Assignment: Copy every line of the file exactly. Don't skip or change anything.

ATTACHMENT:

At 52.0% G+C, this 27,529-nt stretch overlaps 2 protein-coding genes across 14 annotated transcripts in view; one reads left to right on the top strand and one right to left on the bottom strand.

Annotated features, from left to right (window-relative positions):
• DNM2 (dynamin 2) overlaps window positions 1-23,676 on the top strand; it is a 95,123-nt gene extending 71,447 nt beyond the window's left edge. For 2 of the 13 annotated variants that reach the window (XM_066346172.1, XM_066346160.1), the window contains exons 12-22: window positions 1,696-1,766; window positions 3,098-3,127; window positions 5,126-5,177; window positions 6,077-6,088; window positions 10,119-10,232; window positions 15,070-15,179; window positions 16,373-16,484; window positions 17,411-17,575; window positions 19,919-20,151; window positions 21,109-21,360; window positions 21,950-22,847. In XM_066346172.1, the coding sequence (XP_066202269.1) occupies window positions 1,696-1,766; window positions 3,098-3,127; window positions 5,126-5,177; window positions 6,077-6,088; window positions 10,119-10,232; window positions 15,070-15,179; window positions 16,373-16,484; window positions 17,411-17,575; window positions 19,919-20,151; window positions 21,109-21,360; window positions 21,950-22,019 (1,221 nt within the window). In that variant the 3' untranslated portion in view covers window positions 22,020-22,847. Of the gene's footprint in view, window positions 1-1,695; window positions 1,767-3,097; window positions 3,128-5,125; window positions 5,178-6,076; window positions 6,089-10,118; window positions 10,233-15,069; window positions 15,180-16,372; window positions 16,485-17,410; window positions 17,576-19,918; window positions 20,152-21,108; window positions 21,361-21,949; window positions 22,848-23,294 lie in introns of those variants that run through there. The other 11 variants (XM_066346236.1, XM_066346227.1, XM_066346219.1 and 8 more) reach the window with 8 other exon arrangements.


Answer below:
At 52.0% G+C, this 27,529-nt stretch overlaps 2 protein-coding genes across 14 annotated transcripts in view; one reads left to right on the top strand and one right to left on the bottom strand.

Annotated features, from left to right (window-relative positions):
• DNM2 (dynamin 2) overlaps window positions 1-23,676 on the top strand; it is a 95,123-nt gene extending 71,447 nt beyond the window's left edge. For 2 of the 13 annotated variants that reach the window (XM_066346172.1, XM_066346160.1), the window contains exons 12-22: window positions 1,696-1,766; window positions 3,098-3,127; window positions 5,126-5,177; window positions 6,077-6,088; window positions 10,119-10,232; window positions 15,070-15,179; window positions 16,373-16,484; window positions 17,411-17,575; window positions 19,919-20,151; window positions 21,109-21,360; window positions 21,950-22,847. In XM_066346172.1, the coding sequence (XP_066202269.1) occupies window positions 1,696-1,766; window positions 3,098-3,127; window positions 5,126-5,177; window positions 6,077-6,088; window positions 10,119-10,232; window positions 15,070-15,179; window positions 16,373-16,484; window positions 17,411-17,575; window positions 19,919-20,151; window positions 21,109-21,360; window positions 21,950-22,019 (1,221 nt within the window). In that variant the 3' untranslated portion in view covers window positions 22,020-22,847. Of the gene's footprint in view, window positions 1-1,695; window positions 1,767-3,097; window positions 3,128-5,125; window positions 5,178-6,076; window positions 6,089-10,118; window positions 10,233-15,069; window positions 15,180-16,372; window positions 16,485-17,410; window positions 17,576-19,918; window positions 20,152-21,108; window positions 21,361-21,949; window positions 22,848-23,294 lie in introns of those variants that run through there. The other 11 variants (XM_066346236.1, XM_066346227.1, XM_066346219.1 and 8 more) reach the window with 8 other exon arrangements.